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Road Transport ImpEE Improving Engineering Education PROJECT THE.

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Presentation on theme: "Road Transport ImpEE Improving Engineering Education PROJECT THE."— Presentation transcript:

1 Road Transport ImpEE Improving Engineering Education PROJECT THE

2 Road Transport It goes without saying that motor cars are very common and wide spread in our society As a result, they are inevitably going to have a strong influence on our society’s sustainability through energy consumption, greenhouse gas emissions and unintended social impact At the same time, let us not forget that road transport has very positive economic and social benefits to our society This resource provides figures for some major quantifiable issues and points out other relevant factors. It explores the role that engineers can have in this topic

3 Transportation Energy Million Tonnes of Oil Equivalent Final Energy Consumption by Sector (UK), 1970-2004 Final Energy Consumption by Sector, 2004

4 Energy by Transportation Type Million Tonnes of Oil Equivalent Transport energy consumption by type of transport

5 UK Road Usage UK Road Traffic has increased 8-Fold in the last 50 years, there are 31.2 million registered vehicles, but overall road length has only increased by a 25%. Billions of vehicle kilometres 31.2 Million Licensed Vehicles 31.2 Million Licensed Vehicles

6 UK Transport Usage Billion Passenger kilometres 650 520 390 260 130 0 Billion Passenger kilometres for Cars Vans and Taxis NOTE: Cars Vans and Taxis are on a different scale! Passenger kilometer = vehicle kilometer X passengers

7 Consumer Demand Travel time budget: research shows that the mean time travelled per day is independent of income. Worldwide it is 1-1.5 hours. Likewise, around the world a person devotes on average 10-15% of their income to travel. Trend shows that as GDP/capita increases, passenger kilometres travelled increase. Therefore, growing economies demand ever higher speed transport.

8 CO 2 Emissions by Transport Mode kg CO 2 per passenger km

9 CO 2 Emissions by Transport Mode Fuel Life-Cycle Energy Consumption and CO 2 Emissions for urban transport modes Road transport makes up around 21% of total man- made CO 2 Emissions in the UK (RAC Report 2003)

10 CO 2 and Fuel Economy CES and Mike Ashby CO 2 emissions are a direct function of the amount of petrol consumed

11 Motor Car Life-Cycle Data Taken From: Bouwman & Moll (1999) Overall Life-Cycle Energy Use of Motor Car In a typical motor car’s life, the Use Phase (driving and maintenance) dominates energy consumption at 85%. This is typical of durable goods. The average car in OECD countries lasts for 13 years and travels 120,000 miles.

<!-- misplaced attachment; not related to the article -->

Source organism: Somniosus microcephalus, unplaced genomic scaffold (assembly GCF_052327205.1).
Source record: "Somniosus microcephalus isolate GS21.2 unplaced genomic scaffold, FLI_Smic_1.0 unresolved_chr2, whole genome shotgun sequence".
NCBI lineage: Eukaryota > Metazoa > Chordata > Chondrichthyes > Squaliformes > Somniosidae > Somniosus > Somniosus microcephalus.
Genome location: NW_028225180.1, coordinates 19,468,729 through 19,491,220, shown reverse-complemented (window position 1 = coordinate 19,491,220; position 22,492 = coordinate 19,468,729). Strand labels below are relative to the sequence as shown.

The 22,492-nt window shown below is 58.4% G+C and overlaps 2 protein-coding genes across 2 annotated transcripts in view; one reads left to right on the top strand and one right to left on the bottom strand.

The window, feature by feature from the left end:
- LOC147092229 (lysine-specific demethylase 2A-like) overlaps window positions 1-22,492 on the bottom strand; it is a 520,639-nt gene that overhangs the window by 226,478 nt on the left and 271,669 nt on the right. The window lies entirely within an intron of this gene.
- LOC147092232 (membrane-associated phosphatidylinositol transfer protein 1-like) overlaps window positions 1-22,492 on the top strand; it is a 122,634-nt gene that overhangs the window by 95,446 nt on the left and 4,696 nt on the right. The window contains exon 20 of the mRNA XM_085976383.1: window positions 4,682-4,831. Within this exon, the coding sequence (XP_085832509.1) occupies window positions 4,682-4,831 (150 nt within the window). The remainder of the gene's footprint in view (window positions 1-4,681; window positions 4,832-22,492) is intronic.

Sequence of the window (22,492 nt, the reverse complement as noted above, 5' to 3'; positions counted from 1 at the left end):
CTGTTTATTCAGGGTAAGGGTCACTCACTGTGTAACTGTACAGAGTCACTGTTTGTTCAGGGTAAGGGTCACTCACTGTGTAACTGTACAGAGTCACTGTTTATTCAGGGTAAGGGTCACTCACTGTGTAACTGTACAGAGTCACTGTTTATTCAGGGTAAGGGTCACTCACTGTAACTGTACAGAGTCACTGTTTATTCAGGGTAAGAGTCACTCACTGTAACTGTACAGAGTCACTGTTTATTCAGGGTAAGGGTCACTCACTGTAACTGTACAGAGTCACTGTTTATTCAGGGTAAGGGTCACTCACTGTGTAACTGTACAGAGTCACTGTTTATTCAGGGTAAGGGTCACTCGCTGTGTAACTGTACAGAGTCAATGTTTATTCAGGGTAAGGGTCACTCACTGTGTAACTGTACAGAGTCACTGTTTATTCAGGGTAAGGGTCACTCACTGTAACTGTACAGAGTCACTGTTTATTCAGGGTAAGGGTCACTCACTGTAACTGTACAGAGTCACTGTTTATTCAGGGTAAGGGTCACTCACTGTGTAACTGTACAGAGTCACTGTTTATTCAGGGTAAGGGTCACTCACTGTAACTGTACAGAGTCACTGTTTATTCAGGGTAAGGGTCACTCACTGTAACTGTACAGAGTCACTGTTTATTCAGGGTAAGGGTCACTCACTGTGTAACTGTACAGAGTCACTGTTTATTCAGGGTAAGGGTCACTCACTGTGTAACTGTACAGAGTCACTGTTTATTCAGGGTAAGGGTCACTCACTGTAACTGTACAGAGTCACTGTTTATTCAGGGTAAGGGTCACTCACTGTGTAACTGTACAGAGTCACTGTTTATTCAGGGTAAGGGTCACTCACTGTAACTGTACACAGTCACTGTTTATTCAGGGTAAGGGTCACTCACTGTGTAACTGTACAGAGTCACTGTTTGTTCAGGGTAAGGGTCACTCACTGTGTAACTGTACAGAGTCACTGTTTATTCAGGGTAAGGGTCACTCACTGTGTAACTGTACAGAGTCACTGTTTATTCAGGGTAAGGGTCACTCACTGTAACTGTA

12 Technical Solutions: Improved Efficiency seconds poundsmpg Efficiency does not equate effectiveness US EPA Data Averages for Light Vehicles 1980-2004

13 Social Policy: Tax Tax / Gallon [ $US ] Unleaded Petrol Tax Price, 2001 Does the big difference in petrol tax between Europe and the US partially explain the difference in private car ownership: 450cars/1000 people in EU and about 700 cars/1000 people in the US?

14 Social Policy: Public Transport Intelligent transport systems such as timed entry freeways and on-board traffic directors could reduce congestion and increase the mean speed of automobiles by 15%

15 A global viewpoint New technologies may come to market first in China In 2005, China has six of the world’s ten most polluted cities. The market for replacing batteries in electric bicycle with fuel cells is likely to be the earliest to be commercialised.

16 Summary Road Transport impacts the environment by consumption of non-renewable fossil fuels and emissions, society by unintended consequences Road transport is also hugely beneficial to society and the economy As engineers, solutions include social systems (public transport) and technological improvements (hybrid cars, engineering for sustainable design).

17 ImpEE is based at the Department of Engineering at the University of Cambridge and is funded by the CMI Institute. © University of Cambridge, 2005 This material was produced as a part of the ImpEE Project at the University of Cambridge. It may be reproduced, modified and used freely for educational purposes.

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